DESCENDING INTO AN ARC OF INSTABILITY:
However, a possible crisis is emerging in Oman due to the failing health of its ruler, Sultan Qaboos Bin Said Al Said. Qaboos is 75, with a 45 years reign under his belt and his policies have proven to be popular in spite of the lack of a democratic government. But Qaboos lacks an apparent heir and in spite of much concerns the issue of succession has been left open by the Sultan till now. Though the three sons of his brother are considered the strongest contenders for the throne, the Sultan’s appointing of his cousin Sayyid Asaad as deputy prime minister has made him another favorite for the throne.
The second decade of the 21st century has seen a new Cold War emerging due to evolving power politics with the Indian Ocean and primarily the Middle East emerging as a major theatre. The US is taking a major interest in the region in order to offset a rising China and a resurgent Russia. Similarly, India is flexing its muscle in order to achieve “Great Power” status while Iran is also expanding its sphere of influence in the region.
In such complex situation a transfer of power holds a higher risk of a foreign power interference in a bid to install a ruler of their own choosing. Sultan Qaboos himself has been alleged to have successfully taken over Oman on the backs of British power players.
Sultan Qaboos, according to reports, is confronting poor health since 2014. He went for few months to Germany for treatment and since his return, he has been relatively recluse from public life in the last four years. There is a growing sense of uncertainty among regional and global political players pertaining to the future of this ‘oasis of peace’ in the Middle East because Sultan Qaboos has no apparent heir who could take up the helm of affairs upon his death.
Various risk assessment studies have been projecting varying degrees of potential scenarios in post-Qaboos Oman and its impact in the larger, chaotic Middle East political theater. According to the Omani constitution, the council comprising of the family of Al Bu Saidi will sit and decide on the name of successor upon the death of Sultan Qaboos. In the event that they failed to reach a consensus, the next possible play in choosing succession are envelops left by Sultan Qaboos in two distinct locations in the country which possess the name of the heir of the throne.
However, the succession to Sultan Qaboos would not be as simple and stable as this sounds. The contemporary political architecture of the Omani state comprises of three important pillars – the tribal sheikhs, the security establishment and the business community. It is likely that in absence of an apparent heir, Sultan Qaboos may opt for a candidate in these pillars. In an event if he doesn’t, then these pillars are likely to support and exert their meaningful influence on the family for a particular candidate or may opt for an entirely different candidate, from the next generation member of the Al Bu Saidi family.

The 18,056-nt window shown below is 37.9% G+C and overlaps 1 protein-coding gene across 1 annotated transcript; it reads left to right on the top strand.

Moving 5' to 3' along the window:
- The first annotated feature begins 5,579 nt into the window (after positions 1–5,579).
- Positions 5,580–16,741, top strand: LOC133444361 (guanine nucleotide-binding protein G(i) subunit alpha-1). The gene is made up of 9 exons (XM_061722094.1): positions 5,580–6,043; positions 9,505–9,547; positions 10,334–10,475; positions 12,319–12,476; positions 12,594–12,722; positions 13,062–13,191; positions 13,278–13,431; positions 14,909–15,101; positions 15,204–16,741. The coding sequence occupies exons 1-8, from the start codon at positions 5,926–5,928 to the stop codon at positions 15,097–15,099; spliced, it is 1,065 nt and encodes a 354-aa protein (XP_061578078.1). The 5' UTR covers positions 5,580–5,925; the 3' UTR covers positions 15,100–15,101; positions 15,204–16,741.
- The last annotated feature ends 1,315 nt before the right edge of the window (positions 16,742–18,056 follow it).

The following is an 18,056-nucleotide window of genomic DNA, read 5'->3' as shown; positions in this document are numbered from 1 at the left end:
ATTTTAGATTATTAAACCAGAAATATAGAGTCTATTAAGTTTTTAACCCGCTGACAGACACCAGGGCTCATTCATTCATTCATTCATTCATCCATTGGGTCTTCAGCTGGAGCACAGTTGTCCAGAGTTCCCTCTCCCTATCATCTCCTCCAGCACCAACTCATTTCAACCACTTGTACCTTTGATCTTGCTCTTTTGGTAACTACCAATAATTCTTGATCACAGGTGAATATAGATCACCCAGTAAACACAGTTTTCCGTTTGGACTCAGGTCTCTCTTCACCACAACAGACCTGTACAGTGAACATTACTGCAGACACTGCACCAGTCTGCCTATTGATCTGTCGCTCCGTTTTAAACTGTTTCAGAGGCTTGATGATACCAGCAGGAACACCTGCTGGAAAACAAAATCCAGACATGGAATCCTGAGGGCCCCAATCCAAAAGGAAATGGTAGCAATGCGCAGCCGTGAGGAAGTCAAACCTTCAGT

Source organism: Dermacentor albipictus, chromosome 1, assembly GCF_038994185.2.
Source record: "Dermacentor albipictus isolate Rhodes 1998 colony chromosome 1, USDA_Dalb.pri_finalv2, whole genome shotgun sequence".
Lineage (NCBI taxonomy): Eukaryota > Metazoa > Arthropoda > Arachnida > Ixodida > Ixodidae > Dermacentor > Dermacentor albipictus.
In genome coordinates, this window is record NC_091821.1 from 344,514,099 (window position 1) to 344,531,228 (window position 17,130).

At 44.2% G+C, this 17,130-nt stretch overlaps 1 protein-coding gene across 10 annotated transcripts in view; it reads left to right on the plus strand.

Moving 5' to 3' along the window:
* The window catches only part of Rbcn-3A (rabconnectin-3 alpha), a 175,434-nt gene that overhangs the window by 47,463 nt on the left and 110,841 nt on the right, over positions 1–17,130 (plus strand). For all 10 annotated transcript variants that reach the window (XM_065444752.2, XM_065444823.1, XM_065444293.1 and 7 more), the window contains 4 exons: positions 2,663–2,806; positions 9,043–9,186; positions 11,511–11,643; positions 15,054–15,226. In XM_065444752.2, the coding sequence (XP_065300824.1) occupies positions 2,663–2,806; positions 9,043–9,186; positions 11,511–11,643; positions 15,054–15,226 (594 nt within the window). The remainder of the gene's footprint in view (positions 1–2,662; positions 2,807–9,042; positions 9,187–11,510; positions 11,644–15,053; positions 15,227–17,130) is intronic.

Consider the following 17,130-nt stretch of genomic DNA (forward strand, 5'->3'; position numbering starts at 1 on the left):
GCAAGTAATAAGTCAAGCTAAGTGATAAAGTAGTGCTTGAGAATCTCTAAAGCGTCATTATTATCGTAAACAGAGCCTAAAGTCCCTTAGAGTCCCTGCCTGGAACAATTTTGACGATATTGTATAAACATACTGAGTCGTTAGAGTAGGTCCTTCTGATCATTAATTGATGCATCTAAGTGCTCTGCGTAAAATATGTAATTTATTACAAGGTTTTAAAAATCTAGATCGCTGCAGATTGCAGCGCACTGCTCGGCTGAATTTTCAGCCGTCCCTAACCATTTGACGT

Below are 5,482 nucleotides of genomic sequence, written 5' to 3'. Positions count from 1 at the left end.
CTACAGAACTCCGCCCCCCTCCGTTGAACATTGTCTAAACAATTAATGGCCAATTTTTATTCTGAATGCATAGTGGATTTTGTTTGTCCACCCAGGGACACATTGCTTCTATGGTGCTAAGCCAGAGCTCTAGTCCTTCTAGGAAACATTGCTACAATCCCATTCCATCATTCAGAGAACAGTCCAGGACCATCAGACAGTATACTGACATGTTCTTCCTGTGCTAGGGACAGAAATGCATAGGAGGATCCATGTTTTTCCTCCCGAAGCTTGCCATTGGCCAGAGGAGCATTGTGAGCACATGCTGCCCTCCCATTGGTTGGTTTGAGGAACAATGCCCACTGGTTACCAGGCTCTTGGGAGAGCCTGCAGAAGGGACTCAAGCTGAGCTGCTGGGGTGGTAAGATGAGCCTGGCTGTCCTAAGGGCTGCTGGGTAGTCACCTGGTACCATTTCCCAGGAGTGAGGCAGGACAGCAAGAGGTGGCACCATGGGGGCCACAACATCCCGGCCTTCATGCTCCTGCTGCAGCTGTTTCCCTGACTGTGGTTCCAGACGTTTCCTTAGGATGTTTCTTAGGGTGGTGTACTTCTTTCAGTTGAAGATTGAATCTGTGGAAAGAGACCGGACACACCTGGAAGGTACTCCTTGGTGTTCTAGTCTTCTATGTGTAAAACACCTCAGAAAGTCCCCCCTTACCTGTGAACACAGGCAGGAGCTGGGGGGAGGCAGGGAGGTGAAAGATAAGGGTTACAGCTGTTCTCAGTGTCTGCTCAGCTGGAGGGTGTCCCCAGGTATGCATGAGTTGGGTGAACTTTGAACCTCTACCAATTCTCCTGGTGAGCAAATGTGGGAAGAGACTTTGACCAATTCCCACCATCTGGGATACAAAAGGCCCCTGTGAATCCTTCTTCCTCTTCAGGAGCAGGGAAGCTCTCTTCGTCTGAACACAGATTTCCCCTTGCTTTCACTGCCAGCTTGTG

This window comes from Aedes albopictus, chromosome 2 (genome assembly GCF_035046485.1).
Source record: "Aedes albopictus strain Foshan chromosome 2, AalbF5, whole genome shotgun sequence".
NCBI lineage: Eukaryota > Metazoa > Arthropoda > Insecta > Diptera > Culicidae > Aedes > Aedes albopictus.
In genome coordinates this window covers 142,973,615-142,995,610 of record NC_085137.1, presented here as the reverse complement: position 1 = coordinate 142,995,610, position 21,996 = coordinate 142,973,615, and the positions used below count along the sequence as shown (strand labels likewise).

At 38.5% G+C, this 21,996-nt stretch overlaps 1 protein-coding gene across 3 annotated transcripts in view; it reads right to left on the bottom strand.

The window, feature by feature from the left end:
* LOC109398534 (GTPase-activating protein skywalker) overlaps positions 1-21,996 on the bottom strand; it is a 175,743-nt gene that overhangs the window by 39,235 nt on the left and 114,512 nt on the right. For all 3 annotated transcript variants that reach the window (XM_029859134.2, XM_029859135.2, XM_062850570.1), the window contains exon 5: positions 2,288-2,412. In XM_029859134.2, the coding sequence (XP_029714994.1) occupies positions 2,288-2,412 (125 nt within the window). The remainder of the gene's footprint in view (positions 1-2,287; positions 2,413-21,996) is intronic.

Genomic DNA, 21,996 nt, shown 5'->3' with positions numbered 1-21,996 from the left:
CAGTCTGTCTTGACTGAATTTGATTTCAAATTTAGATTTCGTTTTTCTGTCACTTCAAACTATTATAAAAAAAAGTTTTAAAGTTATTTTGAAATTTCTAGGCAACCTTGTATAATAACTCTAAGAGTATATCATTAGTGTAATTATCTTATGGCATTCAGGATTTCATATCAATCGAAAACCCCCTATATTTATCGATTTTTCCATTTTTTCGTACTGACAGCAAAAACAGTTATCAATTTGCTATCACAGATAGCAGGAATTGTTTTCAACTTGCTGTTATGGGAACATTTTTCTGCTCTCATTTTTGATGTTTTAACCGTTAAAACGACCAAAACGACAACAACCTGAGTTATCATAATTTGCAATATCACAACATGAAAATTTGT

Moreover, there is a probability that Sultan Qaboos is strategically maneuvering the question of potential successor because once the potential successor is announced, regional and international players like Iran, India, Saudi Arabia and the United States are likely to exert their influence to gain favor from the potential successor or may coerce him to their bidding in Oman’s foreign policy.
But, in absence of a potential successor, and lack of grooming of one under Sultan Qaboos leadership, the worst-case scenario is that Oman is very likely to be descended into a state of confusion and subsequently descend into political instability upon the departure of Sultan Qaboos.
Key Players and Their Interests:
This may provide a window for the vested interests of Saudi Arabia, Iran, India and the United States which are vying for influence and considerable control in Oman’s largely independent foreign policy. For India, Oman is integral part of India’s grand strategic vision for Indian Ocean region, which India considers its backyard, and where China is increasingly asserting itself politically and militarily through diverse economic projects under its Belt and Road (BRI) initiative.
India recently conducted its eleventh bilateral military exercise with Oman in December 2017, in which India deployed its new state-of-the-art P-81 long-range reconnaissance aircraft along with the Talwar-class frigates INS Trikand and INS Teg. This exercise has been a significant feature in India-Oman international relations since 1993. Aside from military aspects, the extensive relations between India and Oman also covers areas such as cyber security and counter terrorism. Indian trade with Oman is also significant, $I.2billion worth good go from Oman to India, while $1.3billion worth of goods return every year. Oman has also signed a deal to procure the Indian small arms system (INSAS), built by India’s state-run Ordnance Factory Board.